Amazon has been ordered to pay 250 million euros in back taxes to Luxembourg as part of a tax crackdown by the European Commission.
The commission said Luxembourg allowed the retail giant to channel a significant portion of its profits to a holding company without paying tax. The holding company was allowed to do this because it held certain intellectual property rights.
“Amazon tax benefits are illegal on the EU state aid rules,“European Commission Competition Commissioner Margrethe Vestager told reporters.
“A tax ruling granted by Luxembourg has reduced Amazon’s tax field during more than 8 years between May 2006 and June 2014, it was not justified.”
Watch statement by European Commission Competition Commissioner Margrethe Vestager
Many of the tax deals now being unraveled were enabled by European Commission president Jean-Claude Juncker when he was prime minister of the grand duchy.
Juncker denies any wrongdoing and says the commission is committed to ensuring fair taxation.
Amazon said in response to the commission’s decision that it was considering an appeal.
Oxfam, refering to “cosy deals that let companies slash their tax bills” made the following statement in reaction to the commission’s decision:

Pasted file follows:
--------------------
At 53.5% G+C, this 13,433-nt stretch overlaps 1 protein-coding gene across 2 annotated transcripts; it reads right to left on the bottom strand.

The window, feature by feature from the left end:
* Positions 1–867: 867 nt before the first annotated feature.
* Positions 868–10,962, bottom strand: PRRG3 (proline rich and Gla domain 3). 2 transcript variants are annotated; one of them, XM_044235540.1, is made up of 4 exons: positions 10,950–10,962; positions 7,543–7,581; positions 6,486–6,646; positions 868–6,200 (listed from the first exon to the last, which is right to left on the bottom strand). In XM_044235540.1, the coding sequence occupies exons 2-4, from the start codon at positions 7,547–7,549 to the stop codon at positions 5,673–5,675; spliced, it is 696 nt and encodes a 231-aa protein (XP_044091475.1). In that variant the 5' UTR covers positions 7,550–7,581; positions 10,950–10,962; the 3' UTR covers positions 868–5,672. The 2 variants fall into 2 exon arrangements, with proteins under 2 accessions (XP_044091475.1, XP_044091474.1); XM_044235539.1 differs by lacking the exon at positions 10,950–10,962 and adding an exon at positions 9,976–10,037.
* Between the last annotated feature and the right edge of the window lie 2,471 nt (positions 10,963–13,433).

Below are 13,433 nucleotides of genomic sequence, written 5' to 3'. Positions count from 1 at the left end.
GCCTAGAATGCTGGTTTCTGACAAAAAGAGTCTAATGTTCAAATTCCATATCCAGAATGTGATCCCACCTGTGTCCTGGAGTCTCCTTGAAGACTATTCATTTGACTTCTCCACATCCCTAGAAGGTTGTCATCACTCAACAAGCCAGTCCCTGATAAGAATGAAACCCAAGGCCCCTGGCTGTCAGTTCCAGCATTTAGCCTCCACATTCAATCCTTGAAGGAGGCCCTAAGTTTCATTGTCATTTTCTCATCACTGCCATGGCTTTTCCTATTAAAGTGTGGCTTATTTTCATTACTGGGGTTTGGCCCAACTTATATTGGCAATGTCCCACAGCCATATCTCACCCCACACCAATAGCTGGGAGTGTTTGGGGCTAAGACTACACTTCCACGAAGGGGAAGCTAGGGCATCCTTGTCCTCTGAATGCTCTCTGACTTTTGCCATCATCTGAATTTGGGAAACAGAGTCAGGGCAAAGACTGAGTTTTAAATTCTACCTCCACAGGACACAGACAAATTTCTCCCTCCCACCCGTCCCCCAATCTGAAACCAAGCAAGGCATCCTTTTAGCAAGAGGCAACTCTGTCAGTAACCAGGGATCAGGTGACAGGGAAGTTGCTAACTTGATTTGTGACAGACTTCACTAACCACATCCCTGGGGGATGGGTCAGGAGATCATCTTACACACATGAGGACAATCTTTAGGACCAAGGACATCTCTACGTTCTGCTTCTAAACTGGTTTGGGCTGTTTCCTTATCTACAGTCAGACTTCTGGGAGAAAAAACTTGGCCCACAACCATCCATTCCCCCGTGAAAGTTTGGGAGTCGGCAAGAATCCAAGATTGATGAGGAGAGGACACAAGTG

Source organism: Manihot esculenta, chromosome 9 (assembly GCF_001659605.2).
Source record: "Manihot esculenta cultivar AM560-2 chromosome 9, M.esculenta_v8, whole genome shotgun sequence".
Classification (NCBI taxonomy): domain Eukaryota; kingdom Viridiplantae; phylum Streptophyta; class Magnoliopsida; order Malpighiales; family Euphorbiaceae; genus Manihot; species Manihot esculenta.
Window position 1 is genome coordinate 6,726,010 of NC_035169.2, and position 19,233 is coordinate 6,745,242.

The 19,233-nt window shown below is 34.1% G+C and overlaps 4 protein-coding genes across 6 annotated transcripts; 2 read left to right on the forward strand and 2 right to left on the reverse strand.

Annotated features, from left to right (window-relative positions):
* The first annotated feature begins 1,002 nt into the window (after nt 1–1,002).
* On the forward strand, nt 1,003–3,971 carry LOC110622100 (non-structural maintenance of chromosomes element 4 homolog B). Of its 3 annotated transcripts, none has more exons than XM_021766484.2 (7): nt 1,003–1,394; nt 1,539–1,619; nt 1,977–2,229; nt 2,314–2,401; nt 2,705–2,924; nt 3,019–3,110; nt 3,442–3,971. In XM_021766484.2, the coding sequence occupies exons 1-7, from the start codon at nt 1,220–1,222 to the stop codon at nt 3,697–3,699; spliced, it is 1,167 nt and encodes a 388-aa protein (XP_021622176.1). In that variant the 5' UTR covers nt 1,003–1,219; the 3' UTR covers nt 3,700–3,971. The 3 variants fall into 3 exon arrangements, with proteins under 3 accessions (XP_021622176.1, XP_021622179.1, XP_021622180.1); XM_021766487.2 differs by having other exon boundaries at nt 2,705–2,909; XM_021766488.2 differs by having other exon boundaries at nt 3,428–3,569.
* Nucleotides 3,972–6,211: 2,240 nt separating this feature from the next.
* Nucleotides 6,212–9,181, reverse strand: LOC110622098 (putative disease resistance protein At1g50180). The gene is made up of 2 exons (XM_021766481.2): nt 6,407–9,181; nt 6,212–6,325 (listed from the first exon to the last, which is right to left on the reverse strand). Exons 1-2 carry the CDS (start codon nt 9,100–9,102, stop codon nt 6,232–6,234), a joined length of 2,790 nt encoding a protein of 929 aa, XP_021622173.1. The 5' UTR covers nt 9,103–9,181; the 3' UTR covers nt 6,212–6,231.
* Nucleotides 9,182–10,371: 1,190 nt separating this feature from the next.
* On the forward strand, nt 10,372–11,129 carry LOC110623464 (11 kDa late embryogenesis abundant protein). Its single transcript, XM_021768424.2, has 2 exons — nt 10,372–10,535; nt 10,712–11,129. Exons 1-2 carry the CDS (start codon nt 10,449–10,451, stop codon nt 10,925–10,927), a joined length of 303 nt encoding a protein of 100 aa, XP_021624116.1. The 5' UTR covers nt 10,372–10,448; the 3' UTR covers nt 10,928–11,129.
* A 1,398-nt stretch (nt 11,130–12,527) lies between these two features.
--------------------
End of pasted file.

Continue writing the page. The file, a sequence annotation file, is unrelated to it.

“Corporate tax avoidance robs countries around the world of billions each year – money that could be used to fight poverty. Poor countries are hit hardest as they are more dependent on tax revenue from companies to pay for public services like life-saving healthcare and clean water.
Amazon said it believes it “did not receive any special treatment from Luxembourg and that we paid tax in full accordance with both Luxembourg and international tax law.”
“We will study the Commission’s ruling and consider our legal options, including an appeal. Our 50,000 employees across Europe remain heads-down focused on serving our customers and the hundreds of thousands of small businesses who work with us,” the online retailing giant said in a statement.
The competition commissioner is also taking Ireland to court for failing to recoup tax due from Apple.
It is estimated that EU member states miss out on 160-190 billion euros in tax revenue per year due to corporate tax avoidance.
Amazon revamped its European tax practices in 2015 so that it can book sales and pay taxes in Britain, Germany, Spain and Italy instead of channeling all sales through Luxembourg where it is headquartered, a move which may raise its tax bill.